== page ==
|Publication number||US4934583 A|
|Application number||US 07/365,384|
|Publication date||Jun 19, 1990|
|Filing date||Jun 13, 1989|
|Priority date||Mar 28, 1988|
|Publication number||07365384, 365384, US 4934583 A, US 4934583A, US-A-4934583, US4934583 A, US4934583A|
|Inventors||Ralph E. Patsfall|
|Original Assignee||General Electric Company|
|Export Citation||BiBTeX, EndNote, RefMan|
|Patent Citations (7), Referenced by (44), Classifications (14), Legal Events (3)|
|External Links: USPTO, USPTO Assignment, Espacenet|
This is a division of application Ser. No. 173,791, filed Mar. 28, 1988, now U.S. Pat. No. 4,883,216 on Nov. 28, 1989.
This invention relates to the bonding of an integral projection to a support and, more particularly, to the repair of a blading member airfoil integral with a support or hub.
Historically, large rotating blading members or blades in relatively large turbine engines have been manufactured separately from a companion rotating member such as a hub (which herein generally is intended to include a blade support such as a drum, disk, shroud, etc.). The blades, which generally have hollow airfoils, were attached through a blade base, such as a dovetail type structure, secured or integral with an airfoil. To increase performance and to reduce manufacturing costs, technology has been developed to enable production of an integral airfoil and rotating member or hub. Sometimes this structure is referred to as a bladed disk or "blisk". One form of such a structure is shown in U.S. Pat. No. 4,573,876--Egan et al, issued Mar. 4, 1986.
Though manufacture of such articles has been expedited in this way, the problem of repair of damaged airfoils, either in manufacture or in turbine engine operation, must be addressed. With the use of distinct or separately manufactured and mechanically assembled blades and supporting structure, repair has included disassembly of the mechanically attached members, removal of the damaged blade and reassembly with a replacement blade. As is recognized in the art of repair of turbine engines, replacement of a damaged, integral airfoil in a blisk is significantly more complex.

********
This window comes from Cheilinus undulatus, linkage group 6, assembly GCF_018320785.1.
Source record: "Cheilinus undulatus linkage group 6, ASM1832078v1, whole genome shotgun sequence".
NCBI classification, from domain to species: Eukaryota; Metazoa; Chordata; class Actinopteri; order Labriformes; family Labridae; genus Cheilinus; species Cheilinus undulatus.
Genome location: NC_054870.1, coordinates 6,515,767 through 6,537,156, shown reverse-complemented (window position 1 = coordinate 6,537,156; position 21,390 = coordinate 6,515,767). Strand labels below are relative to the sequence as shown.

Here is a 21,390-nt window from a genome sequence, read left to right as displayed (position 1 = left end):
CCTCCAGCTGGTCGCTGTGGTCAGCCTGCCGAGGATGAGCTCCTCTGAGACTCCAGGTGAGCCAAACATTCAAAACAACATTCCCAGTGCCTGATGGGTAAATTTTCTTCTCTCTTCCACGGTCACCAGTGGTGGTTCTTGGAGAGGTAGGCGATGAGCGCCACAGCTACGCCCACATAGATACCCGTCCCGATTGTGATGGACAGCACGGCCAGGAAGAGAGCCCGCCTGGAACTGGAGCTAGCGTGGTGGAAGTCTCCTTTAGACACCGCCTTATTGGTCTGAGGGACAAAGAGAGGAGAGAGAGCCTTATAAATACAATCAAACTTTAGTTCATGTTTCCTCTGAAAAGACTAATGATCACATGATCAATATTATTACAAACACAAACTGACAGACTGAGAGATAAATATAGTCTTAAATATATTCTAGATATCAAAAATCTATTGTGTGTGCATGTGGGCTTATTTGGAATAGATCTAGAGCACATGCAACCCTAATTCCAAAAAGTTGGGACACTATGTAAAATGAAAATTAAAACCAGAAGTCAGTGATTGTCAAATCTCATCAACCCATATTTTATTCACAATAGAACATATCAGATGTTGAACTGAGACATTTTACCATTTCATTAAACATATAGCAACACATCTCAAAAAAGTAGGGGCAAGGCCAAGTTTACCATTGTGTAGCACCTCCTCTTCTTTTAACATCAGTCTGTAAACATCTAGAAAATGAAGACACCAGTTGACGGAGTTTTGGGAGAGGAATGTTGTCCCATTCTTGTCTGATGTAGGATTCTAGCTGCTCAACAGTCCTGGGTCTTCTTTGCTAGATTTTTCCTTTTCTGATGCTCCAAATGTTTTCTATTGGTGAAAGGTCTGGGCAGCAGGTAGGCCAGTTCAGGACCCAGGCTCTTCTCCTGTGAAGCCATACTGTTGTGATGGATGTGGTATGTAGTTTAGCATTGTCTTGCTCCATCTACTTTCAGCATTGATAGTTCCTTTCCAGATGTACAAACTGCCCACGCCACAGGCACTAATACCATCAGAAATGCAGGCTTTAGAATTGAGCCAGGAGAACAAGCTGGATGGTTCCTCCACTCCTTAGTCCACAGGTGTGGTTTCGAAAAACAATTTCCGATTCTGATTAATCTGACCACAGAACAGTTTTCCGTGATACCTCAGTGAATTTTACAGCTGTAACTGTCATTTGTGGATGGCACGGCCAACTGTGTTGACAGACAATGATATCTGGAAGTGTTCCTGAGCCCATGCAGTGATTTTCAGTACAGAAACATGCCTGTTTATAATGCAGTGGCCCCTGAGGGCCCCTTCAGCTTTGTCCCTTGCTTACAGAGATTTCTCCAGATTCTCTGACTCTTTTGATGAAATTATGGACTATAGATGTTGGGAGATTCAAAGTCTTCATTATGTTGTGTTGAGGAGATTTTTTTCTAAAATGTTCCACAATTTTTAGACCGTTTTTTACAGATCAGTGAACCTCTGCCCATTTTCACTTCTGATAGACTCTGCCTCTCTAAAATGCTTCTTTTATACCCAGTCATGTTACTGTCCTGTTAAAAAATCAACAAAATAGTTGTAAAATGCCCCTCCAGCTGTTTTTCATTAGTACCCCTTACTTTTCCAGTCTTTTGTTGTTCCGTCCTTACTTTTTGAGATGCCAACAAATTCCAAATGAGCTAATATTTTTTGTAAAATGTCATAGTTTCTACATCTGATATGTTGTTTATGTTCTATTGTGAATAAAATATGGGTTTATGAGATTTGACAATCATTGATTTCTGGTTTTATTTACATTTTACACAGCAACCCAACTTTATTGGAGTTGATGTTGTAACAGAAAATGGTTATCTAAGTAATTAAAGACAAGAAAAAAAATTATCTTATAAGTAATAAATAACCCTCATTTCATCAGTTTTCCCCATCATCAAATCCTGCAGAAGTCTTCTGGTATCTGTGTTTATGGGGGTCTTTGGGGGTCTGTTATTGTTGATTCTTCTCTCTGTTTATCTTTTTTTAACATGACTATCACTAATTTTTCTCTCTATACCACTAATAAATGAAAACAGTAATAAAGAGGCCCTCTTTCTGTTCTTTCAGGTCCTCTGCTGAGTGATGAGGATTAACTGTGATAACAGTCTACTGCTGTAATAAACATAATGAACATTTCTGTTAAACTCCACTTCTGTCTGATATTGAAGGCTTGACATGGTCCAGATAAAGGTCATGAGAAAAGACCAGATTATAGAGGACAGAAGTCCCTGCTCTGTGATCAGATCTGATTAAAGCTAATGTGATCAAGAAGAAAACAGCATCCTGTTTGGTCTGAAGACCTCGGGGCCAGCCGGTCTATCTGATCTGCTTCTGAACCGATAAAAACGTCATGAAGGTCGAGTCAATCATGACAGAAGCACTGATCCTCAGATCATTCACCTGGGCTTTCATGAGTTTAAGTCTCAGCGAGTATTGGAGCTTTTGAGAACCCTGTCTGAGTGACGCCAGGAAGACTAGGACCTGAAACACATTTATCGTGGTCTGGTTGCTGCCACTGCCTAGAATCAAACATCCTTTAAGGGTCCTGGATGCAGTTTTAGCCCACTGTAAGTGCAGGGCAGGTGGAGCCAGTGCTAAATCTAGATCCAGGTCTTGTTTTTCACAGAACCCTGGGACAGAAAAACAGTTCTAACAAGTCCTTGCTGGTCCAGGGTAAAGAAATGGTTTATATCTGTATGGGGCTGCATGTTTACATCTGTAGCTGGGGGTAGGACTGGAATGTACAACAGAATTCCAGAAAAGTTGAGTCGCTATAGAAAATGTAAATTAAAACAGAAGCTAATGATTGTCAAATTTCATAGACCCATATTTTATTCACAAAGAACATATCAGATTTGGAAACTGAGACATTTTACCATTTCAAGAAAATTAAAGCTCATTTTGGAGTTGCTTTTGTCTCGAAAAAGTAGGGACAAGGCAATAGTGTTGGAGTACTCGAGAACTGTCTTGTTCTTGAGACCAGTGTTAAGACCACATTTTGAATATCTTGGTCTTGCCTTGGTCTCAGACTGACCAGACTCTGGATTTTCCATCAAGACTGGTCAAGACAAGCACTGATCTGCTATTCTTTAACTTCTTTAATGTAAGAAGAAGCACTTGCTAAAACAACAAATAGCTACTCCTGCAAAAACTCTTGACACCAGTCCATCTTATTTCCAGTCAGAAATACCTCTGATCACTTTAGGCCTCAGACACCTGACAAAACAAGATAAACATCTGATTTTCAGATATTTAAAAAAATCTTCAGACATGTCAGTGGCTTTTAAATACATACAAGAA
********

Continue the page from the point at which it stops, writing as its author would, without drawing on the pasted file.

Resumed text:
It is a principal object of the present invention to provide an improved, practical and cost effective method for repairing a damaged projection, such as an airfoil, integral with and extending from a support, such as a hub.
Another object is to provide such a method which enables a sound metallurgical bond between a replacement airfoil and the associated portion of the hub or support.
Still another object is to provide a method for bonding a projection to a support, for example in the manufacture of an article.
These and other objects and advantages will be more fully understood from the following detailed description, embodiments and the drawings. All of these are intended to be typical of, rather than in any way limiting on, the scope of the present invention, represented by the appended claims.
Briefly, in one form, the present invention involves repairing an article, such as a metal blisk, comprising a support and an integral projection extending from the support, for example an airfoil extending from the hub of a blisk. The method includes removing a portion of the projection or airfoil to provide a projection stub connected to and extending away from the support, thereby providing a stub registry surface. In one form, the stub includes a stub top portion. To replace the removed portion, a collar is provided. The collar, which may be comprised of multiple mating parts depending upon the shape of the projection, includes an inner or contact surface, or surfaces, matched in shape with the stub registry surface, and a collar upper portion, or portions, later to become part of a first bonding interface with a replacement member. In one form, the collar upper portion cooperates with a stub top portion to provide such bonding interface. The stub registry surface and the collar contact surface are disposed in juxtaposition, with the collar upper portion remote from the support, and then are bonded together to provide a stub-collar combination. A replacement member, which includes a second bonding interface remote from a replacement projection, is disposed so that the first and second bonding interfaces are in juxtaposition. Then the replacement member and the stub-collar combination are bonded at the bonding interfaces.
In the form of the method of the invention for repairing an airfoil of a blisk, the collar and replacement member are substantially of the same material as is the stub. Excess material, for example upset, extruded or provided in the bonding process, or excess material in the collar, or both, can be removed as necessary. These kinds of finishing operations, which are well known and commonly practiced in the metallurgical joining arts such as friction welding, pressure bonding, diffusion bonding, upset welding, etc., include machining, grinding, benching, etc. to provide a manufactured or repaired article in a desired configuration. In the manufacture of new articles, as contrasted with the repair of new or used articles, the projection stub can be provided in a variety of ways including precision casting, machining, etc.